Jordan, on last shot, gets in a few

League great reaffirms career plans, talks about his legacy, stings others

February 09, 2003|By Milton Kent | Milton Kent,SUN STAFF

ATLANTA - In one of his last turns before the NBA media yesterday, Michael Jordan tossed off a few barbs, a few insults, and took a fond look back at the game he helped take to new heights.

Jordan, who will appear in his 13th and final All-Star Game tonight, eliminated any chance that he will return for a 16th season this fall in his strongest statement to date on the subject.

"I'm not tempted to continue on and play," said Jordan, who turns 40 on Feb. 17. "I just think this is my time. This is the perfect time for me. This is my choice. The itch is finally scratched in that sense and I can walk away knowing that."

Asked if a deep run into the playoffs by the Washington Wizards would change his mind about retiring, Jordan said, "No. We can win a championship and it wouldn't change my thinking. I've come to grips with that. My gut basically has said, this is it, and I'm going to go with that."

Jordan, who recently became the third all-time leading scorer in league history, behind Kareem Abdul-Jabbar and Karl Malone, said he hoped that his legacy would be as a "bridge" between the great players of the past and the future. He also hoped to be remembered as a multifaceted player who was as gifted defensively as offensively.

"All of these factors I would like to be remembered as part of my legacy, and as a guy who truly loved the game and loved to take challenges and always against the odds," Jordan said. "People said he couldn't do anything and he said he could. Or he just believed in the unknown; that no matter what, he chased it. I'm not saying everything good happened to him. Some bad things happened, but he always was able to rise above the bad things.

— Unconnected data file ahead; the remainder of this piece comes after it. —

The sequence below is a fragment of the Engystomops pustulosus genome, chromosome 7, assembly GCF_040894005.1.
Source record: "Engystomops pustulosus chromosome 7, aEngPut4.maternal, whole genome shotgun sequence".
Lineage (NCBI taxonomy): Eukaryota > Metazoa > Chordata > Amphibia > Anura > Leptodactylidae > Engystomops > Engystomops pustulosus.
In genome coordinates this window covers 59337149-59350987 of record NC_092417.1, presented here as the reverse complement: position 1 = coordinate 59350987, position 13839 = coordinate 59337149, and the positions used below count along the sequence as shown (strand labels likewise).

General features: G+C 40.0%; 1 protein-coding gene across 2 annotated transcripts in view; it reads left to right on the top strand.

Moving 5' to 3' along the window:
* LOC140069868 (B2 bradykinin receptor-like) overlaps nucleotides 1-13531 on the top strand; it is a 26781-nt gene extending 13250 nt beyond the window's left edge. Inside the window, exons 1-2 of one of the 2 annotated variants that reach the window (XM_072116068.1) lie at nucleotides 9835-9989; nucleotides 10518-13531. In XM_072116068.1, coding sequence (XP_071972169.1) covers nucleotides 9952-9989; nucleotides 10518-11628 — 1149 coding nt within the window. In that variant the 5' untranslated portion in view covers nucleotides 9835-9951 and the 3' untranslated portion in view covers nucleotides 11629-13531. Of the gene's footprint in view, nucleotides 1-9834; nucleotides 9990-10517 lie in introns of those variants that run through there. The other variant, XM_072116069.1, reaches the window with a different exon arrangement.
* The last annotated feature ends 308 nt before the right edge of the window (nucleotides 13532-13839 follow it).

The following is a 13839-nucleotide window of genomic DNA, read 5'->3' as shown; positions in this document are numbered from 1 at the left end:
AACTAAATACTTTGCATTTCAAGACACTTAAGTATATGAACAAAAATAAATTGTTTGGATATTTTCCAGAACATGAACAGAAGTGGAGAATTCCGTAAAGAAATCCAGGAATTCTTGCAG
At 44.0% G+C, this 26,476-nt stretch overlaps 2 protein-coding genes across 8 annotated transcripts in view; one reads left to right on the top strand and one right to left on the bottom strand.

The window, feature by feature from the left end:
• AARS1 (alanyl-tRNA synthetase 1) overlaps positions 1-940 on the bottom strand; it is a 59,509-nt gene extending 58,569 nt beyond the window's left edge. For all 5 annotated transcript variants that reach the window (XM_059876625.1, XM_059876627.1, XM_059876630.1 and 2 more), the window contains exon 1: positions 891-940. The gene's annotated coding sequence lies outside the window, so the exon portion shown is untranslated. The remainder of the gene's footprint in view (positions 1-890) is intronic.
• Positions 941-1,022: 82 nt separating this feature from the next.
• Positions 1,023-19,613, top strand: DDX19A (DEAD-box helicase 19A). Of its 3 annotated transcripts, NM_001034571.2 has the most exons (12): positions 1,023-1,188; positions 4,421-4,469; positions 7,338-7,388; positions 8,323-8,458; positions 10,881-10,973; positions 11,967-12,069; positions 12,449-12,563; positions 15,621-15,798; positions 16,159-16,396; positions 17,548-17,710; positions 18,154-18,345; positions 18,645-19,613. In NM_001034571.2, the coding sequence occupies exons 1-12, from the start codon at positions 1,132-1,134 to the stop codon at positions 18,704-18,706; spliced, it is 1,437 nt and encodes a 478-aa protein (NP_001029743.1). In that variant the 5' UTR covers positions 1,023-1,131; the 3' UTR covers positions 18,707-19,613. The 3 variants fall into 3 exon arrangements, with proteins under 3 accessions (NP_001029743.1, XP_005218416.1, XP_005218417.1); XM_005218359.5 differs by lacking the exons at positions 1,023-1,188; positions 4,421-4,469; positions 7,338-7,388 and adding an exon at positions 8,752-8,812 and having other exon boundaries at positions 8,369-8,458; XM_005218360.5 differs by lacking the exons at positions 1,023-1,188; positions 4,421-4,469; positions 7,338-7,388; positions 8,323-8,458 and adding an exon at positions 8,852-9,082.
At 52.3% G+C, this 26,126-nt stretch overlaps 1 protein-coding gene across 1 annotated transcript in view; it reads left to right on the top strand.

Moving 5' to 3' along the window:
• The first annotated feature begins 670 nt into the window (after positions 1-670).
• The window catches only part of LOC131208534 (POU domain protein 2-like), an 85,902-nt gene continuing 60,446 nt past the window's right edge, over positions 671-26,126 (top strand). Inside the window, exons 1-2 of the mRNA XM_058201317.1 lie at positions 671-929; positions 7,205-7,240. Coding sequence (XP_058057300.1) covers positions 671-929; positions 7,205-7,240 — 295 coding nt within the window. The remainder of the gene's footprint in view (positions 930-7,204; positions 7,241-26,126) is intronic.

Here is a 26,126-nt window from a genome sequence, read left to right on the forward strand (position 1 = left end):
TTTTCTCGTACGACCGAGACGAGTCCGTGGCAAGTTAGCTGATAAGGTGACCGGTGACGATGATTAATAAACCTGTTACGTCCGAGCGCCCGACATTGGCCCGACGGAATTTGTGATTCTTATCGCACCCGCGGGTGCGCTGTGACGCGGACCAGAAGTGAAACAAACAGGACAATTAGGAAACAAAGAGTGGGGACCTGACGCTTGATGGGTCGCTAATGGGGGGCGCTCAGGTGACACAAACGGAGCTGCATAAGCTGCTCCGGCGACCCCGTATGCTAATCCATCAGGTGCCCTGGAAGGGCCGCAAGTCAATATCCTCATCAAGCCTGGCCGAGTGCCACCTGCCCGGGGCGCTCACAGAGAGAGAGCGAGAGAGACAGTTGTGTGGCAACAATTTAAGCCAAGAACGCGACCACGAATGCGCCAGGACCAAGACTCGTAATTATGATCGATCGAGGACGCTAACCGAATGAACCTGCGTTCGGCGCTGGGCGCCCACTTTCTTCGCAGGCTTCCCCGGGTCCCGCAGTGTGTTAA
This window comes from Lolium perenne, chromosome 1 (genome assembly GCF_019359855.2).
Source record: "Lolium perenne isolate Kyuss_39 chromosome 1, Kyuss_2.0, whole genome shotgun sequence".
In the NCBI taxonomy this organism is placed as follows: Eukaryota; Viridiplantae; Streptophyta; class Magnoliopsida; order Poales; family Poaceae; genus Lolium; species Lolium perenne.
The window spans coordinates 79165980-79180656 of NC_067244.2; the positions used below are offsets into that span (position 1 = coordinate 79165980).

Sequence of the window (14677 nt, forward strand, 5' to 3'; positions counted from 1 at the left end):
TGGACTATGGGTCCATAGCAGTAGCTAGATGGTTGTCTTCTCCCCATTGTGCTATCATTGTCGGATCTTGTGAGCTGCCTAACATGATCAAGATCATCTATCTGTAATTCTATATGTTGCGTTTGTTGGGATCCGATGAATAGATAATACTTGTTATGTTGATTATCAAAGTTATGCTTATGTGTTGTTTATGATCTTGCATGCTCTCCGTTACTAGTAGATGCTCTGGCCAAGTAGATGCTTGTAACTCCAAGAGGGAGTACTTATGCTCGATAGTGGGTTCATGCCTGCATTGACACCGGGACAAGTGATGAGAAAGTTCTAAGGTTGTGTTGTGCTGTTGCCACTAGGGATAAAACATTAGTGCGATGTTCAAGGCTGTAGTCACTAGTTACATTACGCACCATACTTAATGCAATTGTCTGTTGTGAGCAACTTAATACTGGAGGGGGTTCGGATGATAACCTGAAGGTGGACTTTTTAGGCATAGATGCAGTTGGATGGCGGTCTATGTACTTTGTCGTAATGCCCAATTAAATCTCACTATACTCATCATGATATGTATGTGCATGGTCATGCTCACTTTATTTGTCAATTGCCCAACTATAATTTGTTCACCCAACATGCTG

"I just want to be remembered in that way as a hell of a competitor that never gave up on anything."

Jordan got in a few choice digs at a teammate and at one of his friends and former competitors.

When asked about the impact of an increasing number of foreign players in the league, Jordan praised NBA commissioner David Stern for creating the "Dream Team" concept for the 1992 Summer Olympics, which, in turn, opened the game to Europe and Asia.

"The Dream Team fell in place to where now they have the chance to see it, firsthand, 11 out of the 12 greatest players, not counting Christian Laettner," Jordan said to laughter.

Jordan is now not only a teammate of Laettner, but traded for him two years ago when he was the Wizards' president of basketball operations and gave him a four-year, $21 million contract extension after the 2000-01 season.

Jordan noted that the relationship between referees and players has grown more contentious during his career.

"The players are more demonstrative in terms of how they respond," Jordan said. "The referees are all trying to get respect."

Then he added jokingly, "They wear the small, tight T-shirts and look like they want to be dominant, standing there with their force."

Jordan also ruled out a run for political office, choosing not to follow the stated interest of Charles Barkley, his longtime friend, to run for governor of Alabama, or of former Lakers great Magic Johnson to run for mayor of Los Angeles.

"I tell you, all those guys, we have all got damage in our closets," Jordan said to laughter. "And if we can all come to grips with that and then go and live in a political world and chase that political dream, I support that candidate that is going to do that."

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